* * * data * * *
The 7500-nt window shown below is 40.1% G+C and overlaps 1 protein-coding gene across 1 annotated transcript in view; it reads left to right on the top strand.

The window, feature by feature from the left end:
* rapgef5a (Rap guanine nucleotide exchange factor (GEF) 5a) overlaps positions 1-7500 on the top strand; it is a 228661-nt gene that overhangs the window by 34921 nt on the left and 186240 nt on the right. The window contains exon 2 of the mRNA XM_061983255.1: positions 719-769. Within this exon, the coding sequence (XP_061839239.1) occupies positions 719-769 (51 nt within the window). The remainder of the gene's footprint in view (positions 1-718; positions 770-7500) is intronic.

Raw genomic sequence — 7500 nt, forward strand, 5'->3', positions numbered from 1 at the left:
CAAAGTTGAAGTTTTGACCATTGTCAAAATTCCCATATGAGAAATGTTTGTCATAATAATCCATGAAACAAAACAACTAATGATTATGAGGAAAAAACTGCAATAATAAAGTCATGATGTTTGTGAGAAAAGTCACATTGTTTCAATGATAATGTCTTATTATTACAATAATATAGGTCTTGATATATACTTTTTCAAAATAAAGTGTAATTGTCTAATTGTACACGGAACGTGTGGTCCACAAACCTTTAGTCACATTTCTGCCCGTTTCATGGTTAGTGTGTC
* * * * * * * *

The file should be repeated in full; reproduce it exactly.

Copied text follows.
The 7500-nt window shown below is 40.1% G+C and overlaps 1 protein-coding gene across 1 annotated transcript in view; it reads left to right on the top strand.

The window, feature by feature from the left end:
* rapgef5a (Rap guanine nucleotide exchange factor (GEF) 5a) overlaps positions 1-7500 on the top strand; it is a 228661-nt gene that overhangs the window by 34921 nt on the left and 186240 nt on the right. The window contains exon 2 of the mRNA XM_061983255.1: positions 719-769. Within this exon, the coding sequence (XP_061839239.1) occupies positions 719-769 (51 nt within the window). The remainder of the gene's footprint in view (positions 1-718; positions 770-7500) is intronic.

Raw genomic sequence — 7500 nt, forward strand, 5'->3', positions numbered from 1 at the left:
CAAAGTTGAAGTTTTGACCATTGTCAAAATTCCCATATGAGAAATGTTTGTCATAATAATCCATGAAACAAAACAACTAATGATTATGAGGAAAAAACTGCAATAATAAAGTCATGATGTTTGTGAGAAAAGTCACATTGTTTCAATGATAATGTCTTATTATTACAATAATATAGGTCTTGATATATACTTTTTCAAAATAAAGTGTAATTGTCTAATTGTACACGGAACGTGTGGTCCACAAACCTTTAGTCACATTTCTGCCCGTTTCATGGTTAGTGTGTC